This invention discloses a method and system for determining the relative or absolute trustworthiness of a CA. Based on the relative or absolute trustworthiness of a CA, an interested entity, e.g., a web browser or agent, may determine whether, in what degree, and in what manner to rely on a particular CA.

Trustworthiness of CAs may be determined by assigning a security score to the CA. Although referred to as a “security score” herein, the score could be used for analyses unrelated to, or only partially related to, security. The security score may be determined by obtaining or gathering certificate resource information from one or more networks or other resources, analyzing the obtained certificate resource information, and using the analyzed certificate information to determine a security score for a certificate authority.

FIG. 1A shows an exemplary process 100 for implementing the invention. FIG. 2 shows exemplary components for implementing the invention. Flowchart 100 is not intended to impose any ordering on the steps, but merely shows an exemplary embodiment of the invention.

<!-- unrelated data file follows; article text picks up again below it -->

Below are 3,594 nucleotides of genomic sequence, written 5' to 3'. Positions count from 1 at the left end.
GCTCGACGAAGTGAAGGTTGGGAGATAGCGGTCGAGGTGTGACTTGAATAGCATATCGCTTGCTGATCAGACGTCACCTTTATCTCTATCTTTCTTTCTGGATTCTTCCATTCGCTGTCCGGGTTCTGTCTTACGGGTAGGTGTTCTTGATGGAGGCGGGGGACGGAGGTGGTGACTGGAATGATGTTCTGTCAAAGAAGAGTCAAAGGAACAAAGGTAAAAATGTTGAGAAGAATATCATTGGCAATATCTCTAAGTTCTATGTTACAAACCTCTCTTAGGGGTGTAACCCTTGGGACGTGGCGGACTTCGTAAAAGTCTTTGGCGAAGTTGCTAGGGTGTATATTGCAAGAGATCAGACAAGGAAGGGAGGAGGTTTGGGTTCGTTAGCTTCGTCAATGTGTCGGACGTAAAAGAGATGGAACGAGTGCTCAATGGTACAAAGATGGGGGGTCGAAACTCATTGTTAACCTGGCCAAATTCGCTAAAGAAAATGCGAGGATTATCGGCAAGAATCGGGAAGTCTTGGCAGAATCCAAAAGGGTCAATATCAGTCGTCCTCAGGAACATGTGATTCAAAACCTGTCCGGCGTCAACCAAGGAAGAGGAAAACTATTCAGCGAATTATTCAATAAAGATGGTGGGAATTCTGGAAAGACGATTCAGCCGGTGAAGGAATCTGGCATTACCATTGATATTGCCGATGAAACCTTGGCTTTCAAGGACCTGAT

Referring now to FIGS. 1 and 2, at step 110, Certificate Resource Information Collection System 210 obtains certificate resource information from one or more networks such as Internet 206, private networks 202, and/or public networks 204. These networks may be public or private, and may be designed, implemented, and administered in many ways, as is well known to a person of ordinary skill in the art.

Certificate Resource Information Collection System 210 may employ various means to collect certificate information from one or more networks. For example, a certificate detector may be employed to gather certificates. A certificate detector is any component or application, software, hardware, or any combination of software and hardware, that scans a network to locate and collect certificates. A certificate detector may be a web crawler, internet bot, a human user performing a manual search for certificates, or any other means of searching for and locating certificates on a network.